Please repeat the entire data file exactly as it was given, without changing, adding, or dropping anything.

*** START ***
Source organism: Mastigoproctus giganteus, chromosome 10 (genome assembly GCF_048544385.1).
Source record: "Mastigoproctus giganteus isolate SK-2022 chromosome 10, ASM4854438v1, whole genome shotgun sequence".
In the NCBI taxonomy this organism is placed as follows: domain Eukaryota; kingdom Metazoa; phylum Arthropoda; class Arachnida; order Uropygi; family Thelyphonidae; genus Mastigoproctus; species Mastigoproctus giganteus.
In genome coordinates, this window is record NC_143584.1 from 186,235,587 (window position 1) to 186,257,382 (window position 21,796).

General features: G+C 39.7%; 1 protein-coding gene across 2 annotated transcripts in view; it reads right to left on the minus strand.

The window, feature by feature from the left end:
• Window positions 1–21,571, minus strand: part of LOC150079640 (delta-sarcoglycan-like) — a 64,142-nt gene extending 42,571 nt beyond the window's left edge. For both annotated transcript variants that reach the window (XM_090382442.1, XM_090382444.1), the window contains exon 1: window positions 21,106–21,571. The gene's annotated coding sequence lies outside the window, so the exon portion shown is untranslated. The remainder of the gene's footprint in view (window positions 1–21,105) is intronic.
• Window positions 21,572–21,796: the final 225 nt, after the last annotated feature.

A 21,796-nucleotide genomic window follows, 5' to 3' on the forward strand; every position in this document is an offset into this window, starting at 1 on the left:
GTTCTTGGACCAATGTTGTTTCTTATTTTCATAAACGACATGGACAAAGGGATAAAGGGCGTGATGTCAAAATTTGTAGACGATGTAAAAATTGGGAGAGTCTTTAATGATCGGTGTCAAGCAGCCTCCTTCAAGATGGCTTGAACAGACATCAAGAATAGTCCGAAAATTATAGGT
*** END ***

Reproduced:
Source organism: Mastigoproctus giganteus, chromosome 10 (genome assembly GCF_048544385.1).
Source record: "Mastigoproctus giganteus isolate SK-2022 chromosome 10, ASM4854438v1, whole genome shotgun sequence".
In the NCBI taxonomy this organism is placed as follows: domain Eukaryota; kingdom Metazoa; phylum Arthropoda; class Arachnida; order Uropygi; family Thelyphonidae; genus Mastigoproctus; species Mastigoproctus giganteus.
In genome coordinates, this window is record NC_143584.1 from 186,235,587 (window position 1) to 186,257,382 (window position 21,796).

General features: G+C 39.7%; 1 protein-coding gene across 2 annotated transcripts in view; it reads right to left on the minus strand.

The window, feature by feature from the left end:
• Window positions 1–21,571, minus strand: part of LOC150079640 (delta-sarcoglycan-like) — a 64,142-nt gene extending 42,571 nt beyond the window's left edge. For both annotated transcript variants that reach the window (XM_090382442.1, XM_090382444.1), the window contains exon 1: window positions 21,106–21,571. The gene's annotated coding sequence lies outside the window, so the exon portion shown is untranslated. The remainder of the gene's footprint in view (window positions 1–21,105) is intronic.
• Window positions 21,572–21,796: the final 225 nt, after the last annotated feature.

A 21,796-nucleotide genomic window follows, 5' to 3' on the forward strand; every position in this document is an offset into this window, starting at 1 on the left:
GTTCTTGGACCAATGTTGTTTCTTATTTTCATAAACGACATGGACAAAGGGATAAAGGGCGTGATGTCAAAATTTGTAGACGATGTAAAAATTGGGAGAGTCTTTAATGATCGGTGTCAAGCAGCCTCCTTCAAGATGGCTTGAACAGACATCAAGAATAGTCCGAAAATTATAGGT